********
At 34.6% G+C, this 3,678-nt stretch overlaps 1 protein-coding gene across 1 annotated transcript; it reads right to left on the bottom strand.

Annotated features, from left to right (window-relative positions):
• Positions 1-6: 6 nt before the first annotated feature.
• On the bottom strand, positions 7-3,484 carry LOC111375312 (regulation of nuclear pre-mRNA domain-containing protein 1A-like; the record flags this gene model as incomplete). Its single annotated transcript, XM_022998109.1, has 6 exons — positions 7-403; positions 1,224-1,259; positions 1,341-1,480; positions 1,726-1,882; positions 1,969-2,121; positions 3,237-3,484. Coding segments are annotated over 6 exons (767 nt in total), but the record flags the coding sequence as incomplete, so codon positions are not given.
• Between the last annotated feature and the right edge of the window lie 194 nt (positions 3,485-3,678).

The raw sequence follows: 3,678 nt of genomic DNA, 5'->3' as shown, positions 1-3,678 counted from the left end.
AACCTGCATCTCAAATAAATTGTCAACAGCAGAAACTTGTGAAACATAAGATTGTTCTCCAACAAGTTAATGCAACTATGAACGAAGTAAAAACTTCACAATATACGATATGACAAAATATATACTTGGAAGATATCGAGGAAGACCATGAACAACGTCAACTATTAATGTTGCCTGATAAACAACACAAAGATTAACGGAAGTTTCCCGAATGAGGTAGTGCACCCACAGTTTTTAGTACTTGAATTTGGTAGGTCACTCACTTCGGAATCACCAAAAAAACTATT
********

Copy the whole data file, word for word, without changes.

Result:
At 34.6% G+C, this 3,678-nt stretch overlaps 1 protein-coding gene across 1 annotated transcript; it reads right to left on the bottom strand.

Annotated features, from left to right (window-relative positions):
• Positions 1-6: 6 nt before the first annotated feature.
• On the bottom strand, positions 7-3,484 carry LOC111375312 (regulation of nuclear pre-mRNA domain-containing protein 1A-like; the record flags this gene model as incomplete). Its single annotated transcript, XM_022998109.1, has 6 exons — positions 7-403; positions 1,224-1,259; positions 1,341-1,480; positions 1,726-1,882; positions 1,969-2,121; positions 3,237-3,484. Coding segments are annotated over 6 exons (767 nt in total), but the record flags the coding sequence as incomplete, so codon positions are not given.
• Between the last annotated feature and the right edge of the window lie 194 nt (positions 3,485-3,678).

The raw sequence follows: 3,678 nt of genomic DNA, 5'->3' as shown, positions 1-3,678 counted from the left end.
AACCTGCATCTCAAATAAATTGTCAACAGCAGAAACTTGTGAAACATAAGATTGTTCTCCAACAAGTTAATGCAACTATGAACGAAGTAAAAACTTCACAATATACGATATGACAAAATATATACTTGGAAGATATCGAGGAAGACCATGAACAACGTCAACTATTAATGTTGCCTGATAAACAACACAAAGATTAACGGAAGTTTCCCGAATGAGGTAGTGCACCCACAGTTTTTAGTACTTGAATTTGGTAGGTCACTCACTTCGGAATCACCAAAAAAACTATT